A similar coffee-pot in the Rijksmuseum is illustrated by C.J.A. Jörg and J. van Campen, Chinese Ceramics in the Collection of the Rijksmuseum, Amsterdam, Catalogue, p. 275, fig. 318a. Fig. 318b illustrates an example of a Delft Faïence prototype based on a silver model, and also in the Collection of the Rijksmuseum, Amsterdam. Another example is in the Groninger Museum, illustrated by D.F. Lunsingh Scheurleer, Chine de Commande, London, 1974, pl. 128; and an example from the Hodroff collection, in D.S. Howard, The Choice of the Private Trader, London, 1994, pl. 167, p. 154.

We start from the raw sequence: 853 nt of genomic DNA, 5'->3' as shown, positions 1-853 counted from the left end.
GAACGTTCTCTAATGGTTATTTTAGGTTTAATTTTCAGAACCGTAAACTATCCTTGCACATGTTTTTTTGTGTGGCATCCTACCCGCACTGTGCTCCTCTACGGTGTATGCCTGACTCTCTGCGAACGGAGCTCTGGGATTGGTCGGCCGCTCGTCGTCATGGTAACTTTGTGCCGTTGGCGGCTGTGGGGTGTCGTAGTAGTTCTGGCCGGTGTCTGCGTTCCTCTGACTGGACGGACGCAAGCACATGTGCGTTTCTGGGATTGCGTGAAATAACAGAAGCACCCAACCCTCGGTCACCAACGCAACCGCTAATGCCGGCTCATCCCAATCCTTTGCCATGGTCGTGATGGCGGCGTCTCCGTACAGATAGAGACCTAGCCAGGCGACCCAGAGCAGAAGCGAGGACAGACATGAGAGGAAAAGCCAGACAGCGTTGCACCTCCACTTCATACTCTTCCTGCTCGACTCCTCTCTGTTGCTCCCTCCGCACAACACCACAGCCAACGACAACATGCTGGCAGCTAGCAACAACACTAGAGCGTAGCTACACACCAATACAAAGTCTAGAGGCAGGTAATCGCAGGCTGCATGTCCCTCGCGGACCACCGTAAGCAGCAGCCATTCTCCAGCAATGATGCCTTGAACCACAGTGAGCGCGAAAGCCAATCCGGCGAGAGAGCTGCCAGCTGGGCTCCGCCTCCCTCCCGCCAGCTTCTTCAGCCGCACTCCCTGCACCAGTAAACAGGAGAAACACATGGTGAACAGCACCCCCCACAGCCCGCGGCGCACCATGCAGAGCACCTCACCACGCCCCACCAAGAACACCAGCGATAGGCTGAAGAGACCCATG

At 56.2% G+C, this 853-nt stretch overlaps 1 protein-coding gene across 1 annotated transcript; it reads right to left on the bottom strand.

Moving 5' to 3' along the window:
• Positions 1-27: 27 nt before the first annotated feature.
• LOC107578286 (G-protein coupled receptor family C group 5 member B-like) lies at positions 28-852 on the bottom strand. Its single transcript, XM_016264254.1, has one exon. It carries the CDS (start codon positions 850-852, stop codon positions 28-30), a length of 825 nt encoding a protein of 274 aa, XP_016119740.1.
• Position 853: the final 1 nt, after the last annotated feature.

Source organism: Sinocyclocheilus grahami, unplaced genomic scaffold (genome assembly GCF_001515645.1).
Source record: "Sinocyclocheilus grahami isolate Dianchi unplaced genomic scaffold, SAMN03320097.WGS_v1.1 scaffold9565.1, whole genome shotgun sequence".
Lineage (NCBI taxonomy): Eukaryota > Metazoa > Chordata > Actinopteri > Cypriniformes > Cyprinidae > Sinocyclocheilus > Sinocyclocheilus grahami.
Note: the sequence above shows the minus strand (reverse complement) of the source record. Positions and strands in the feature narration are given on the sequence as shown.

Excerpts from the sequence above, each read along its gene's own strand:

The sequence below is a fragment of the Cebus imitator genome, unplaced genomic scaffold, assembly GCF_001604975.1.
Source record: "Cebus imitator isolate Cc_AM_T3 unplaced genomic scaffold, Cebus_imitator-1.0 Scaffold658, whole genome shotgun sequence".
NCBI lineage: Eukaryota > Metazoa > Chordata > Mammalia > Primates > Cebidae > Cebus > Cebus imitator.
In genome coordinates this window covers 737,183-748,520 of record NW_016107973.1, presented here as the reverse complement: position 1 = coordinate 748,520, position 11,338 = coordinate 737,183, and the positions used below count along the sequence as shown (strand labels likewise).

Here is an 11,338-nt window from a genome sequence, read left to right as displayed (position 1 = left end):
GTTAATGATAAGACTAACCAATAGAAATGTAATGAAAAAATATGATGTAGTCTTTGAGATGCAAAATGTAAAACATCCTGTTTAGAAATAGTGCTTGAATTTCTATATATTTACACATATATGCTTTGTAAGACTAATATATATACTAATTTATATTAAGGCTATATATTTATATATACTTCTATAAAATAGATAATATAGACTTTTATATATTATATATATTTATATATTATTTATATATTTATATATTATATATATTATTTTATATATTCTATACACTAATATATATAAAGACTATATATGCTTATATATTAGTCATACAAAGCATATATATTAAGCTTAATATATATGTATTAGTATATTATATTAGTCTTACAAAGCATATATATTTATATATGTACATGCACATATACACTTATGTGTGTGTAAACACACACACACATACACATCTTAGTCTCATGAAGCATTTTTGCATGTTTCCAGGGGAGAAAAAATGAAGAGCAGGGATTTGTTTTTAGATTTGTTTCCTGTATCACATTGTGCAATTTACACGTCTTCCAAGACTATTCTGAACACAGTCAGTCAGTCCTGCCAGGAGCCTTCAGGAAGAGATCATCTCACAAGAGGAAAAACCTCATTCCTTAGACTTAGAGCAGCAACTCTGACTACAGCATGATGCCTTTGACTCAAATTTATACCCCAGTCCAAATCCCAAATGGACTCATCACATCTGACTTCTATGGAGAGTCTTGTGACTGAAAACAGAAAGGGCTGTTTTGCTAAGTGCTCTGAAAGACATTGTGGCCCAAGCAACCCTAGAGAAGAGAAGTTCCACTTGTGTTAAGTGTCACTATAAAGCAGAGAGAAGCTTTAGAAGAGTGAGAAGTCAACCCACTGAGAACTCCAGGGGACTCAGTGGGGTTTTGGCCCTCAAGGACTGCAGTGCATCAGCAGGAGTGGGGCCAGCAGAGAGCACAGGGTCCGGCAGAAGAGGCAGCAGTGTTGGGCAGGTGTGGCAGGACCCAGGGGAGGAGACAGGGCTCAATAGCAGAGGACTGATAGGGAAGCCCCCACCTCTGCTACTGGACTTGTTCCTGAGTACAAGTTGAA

C.J.A. Jörg and J. van Campen mention in their catalogue that at the end of the 17th Century, when drinking coffee came into fashion, the first coffee-pots after metal examples with a tapering form were ordered in Japan. The Chinese started to make them soon afterwards and embellished them with a European subject.